In a society accustomed to stress, there is growing appreciation for the value of a good night’s sleep. Consequently, more and more attention has focused on the bed. But it is the accessories that appeal to people most and turn the bedroom into a living space.
Consumers have long been aware that, on average, they spend one third of each day in the bedroom. They also know that good sleep is important for health and performance – above all, because we seem to have less and less time for overnight regeneration. Average sleep duration has been decreasing for years. The results of a British study performed last year suggest that this trend is accelerating rapidly: the proportion of the British population sleeping less than seven hours per night on average rose 39 percent in one year. Researchers suspect that people are losing sleep because of the increased use of computers in the evening.
The less time we have to unwind before bedtime, the more the quantity of sleep is reduced and the more important the quality of sleep becomes. We consumers are therefore entirely willing to take great care in selecting the right kind of bed, the custom firmness of the mattress and the duvet. The goal is to make the most of the need to relax and rejuvenate. Therefore, more and more people are looking to increase their comfort, and high-tech beds and comfortable, modular, customisable box-spring beds by Wittmann, among others, continue to be very much on trend.
Others are looking for a return to simplicity. Natural materials are the preferred choice. Solid wooden beds made from high-quality, naturally processed materials – now increasingly offered in combination with box-spring sleep systems – are not only prized in Scandinavia. At the last imm cologne Team7 showed, for example, how metal-free, solid wooden beds in a rustic, natural finish can be an ideal addition to a modern ambience.
But it is worthwhile to look even deeper. If a box-spring bed is chosen instead of a classic sleep system, then the quality of the textile components, above all, will determine the sustainability and therefore the health benefits of the bed. The bed specialists at Schramm, for example, take this into account with their Purebeds range. This collection places the greatest value on the sustainable and the natural: it uses not only recycled materials, but also exclusively Talaly latex from the rubber tree and natural materials like pure new wool in order to create a natural bed environment.
© Schramm, Purebeds
Enjoying the hours spent in the bedroom is also important to people. And the bedroom – especially for younger people – is no longer a space reserved only for sleeping. The bedroom remains a space for withdrawal, but today one is just as likely to withdraw to it as a couple or with several friends. This is consistent with the fact that people furnishing their room for the first time reject heavy cabinets in favour of a walk-in closet that can be browsed through easily. In the bedroom, too, they are eager to display what they have – on shelves (preferably lighted) or even in display cabinets, on hallstands, sidetables and sideboards. In many cases, the bedroom is equipped with multimedia technology so that one can hear music alone or with a friend, chat online whilst sitting on the bed or at the dresser or watch television from the bed.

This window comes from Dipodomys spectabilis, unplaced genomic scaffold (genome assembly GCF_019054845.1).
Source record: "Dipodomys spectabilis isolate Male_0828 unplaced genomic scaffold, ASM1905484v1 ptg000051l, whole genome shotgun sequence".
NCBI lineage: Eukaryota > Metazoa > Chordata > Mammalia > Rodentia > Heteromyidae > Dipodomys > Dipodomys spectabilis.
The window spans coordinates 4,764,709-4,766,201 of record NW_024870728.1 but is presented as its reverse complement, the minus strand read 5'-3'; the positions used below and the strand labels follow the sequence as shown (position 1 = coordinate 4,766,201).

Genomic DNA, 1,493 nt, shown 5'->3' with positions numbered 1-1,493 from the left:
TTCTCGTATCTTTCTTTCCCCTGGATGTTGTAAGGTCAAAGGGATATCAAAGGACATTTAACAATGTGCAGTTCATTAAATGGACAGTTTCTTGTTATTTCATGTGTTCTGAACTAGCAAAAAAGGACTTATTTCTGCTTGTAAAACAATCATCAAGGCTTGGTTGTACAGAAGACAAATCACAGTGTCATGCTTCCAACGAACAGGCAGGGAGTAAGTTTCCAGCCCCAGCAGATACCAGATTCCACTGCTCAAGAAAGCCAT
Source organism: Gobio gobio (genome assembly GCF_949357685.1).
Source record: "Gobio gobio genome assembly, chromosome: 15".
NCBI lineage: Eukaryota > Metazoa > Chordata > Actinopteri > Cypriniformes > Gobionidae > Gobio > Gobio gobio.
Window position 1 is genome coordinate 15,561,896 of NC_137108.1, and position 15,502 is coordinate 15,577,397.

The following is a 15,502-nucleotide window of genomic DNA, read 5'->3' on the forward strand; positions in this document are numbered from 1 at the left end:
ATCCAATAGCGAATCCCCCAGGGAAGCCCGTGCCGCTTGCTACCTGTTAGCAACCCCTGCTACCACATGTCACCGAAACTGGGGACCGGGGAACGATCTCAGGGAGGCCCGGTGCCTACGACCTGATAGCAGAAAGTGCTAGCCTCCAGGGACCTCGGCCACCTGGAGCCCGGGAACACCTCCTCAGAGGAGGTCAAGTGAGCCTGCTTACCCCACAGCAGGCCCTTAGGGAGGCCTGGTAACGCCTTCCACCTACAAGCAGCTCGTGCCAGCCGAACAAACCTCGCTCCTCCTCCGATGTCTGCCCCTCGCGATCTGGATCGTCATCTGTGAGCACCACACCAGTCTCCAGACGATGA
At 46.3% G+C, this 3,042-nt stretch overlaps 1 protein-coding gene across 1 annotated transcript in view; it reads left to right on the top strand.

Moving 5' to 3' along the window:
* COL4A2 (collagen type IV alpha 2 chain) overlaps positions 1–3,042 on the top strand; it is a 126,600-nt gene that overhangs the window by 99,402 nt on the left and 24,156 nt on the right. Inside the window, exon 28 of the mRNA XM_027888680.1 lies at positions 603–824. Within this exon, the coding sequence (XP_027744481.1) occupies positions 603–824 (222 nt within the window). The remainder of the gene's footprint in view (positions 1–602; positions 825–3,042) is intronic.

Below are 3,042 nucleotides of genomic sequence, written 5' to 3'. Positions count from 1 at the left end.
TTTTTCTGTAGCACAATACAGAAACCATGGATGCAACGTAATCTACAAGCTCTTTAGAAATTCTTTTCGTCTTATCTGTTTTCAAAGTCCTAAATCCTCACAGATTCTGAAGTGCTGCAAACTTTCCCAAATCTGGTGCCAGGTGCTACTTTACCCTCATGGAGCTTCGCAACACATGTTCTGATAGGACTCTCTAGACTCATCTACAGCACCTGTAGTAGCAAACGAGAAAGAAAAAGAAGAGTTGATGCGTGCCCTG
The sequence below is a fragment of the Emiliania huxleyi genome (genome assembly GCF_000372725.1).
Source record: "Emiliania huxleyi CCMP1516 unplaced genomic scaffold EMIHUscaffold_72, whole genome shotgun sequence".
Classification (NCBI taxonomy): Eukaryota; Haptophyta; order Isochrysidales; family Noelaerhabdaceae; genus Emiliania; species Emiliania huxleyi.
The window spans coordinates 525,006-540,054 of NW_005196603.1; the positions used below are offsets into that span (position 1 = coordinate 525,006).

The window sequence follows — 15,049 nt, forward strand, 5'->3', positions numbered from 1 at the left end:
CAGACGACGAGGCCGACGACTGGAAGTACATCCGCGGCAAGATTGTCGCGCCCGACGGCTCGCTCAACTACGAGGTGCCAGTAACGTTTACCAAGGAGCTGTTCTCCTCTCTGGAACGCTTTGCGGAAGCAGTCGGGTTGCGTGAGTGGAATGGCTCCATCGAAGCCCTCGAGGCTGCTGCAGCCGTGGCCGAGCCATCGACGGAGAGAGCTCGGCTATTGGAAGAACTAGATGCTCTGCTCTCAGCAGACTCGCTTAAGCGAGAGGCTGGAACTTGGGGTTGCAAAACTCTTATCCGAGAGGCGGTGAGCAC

Although reading books remains one of the most popular things to do in bed and is accordingly assisted by high-quality lighting products and upholstered headboards, mobile multimedia tools and smartphones also bring the social environment and entertainment habits into the bedroom. It is therefore becoming more and more of a second living room in which occupants carry out the most varied activities.
© Hülsta, Lunis
This justifies more elaborate furniture. More and more, bedroom collections are taking on the character of living room furnishings: the new Hülsta collection Metis plus, for example, offers not only beds with upholstered headboards, but also a furniture range whose lighted shelves, dressers and sideboards, push-to-open technology and integrated, open compartments for decoration rival those of any living room collection. The Hülsta collection Elumo II even includes flatscreens integrated into the cabinet, and the resemblance of functional headboards to sofas is not without reason: customised, adjustable, and with rear upholstery, they are full-fledged leisure furniture that can be placed anywhere in the room.
The bedroom furnishings on trend consist less and less of the uniformly designed models of any single product range, but are increasingly composed of individual modules of a product programme that fit together without seeming uniform. Mixtures of materials enhance this aesthetic. Heavy wardrobes that match the bed and bedside table are becoming harder and harder to find. Today, the furniture industry offers wardrobes with more shelves, more clothes rails or more drawers – based entirely on individual needs.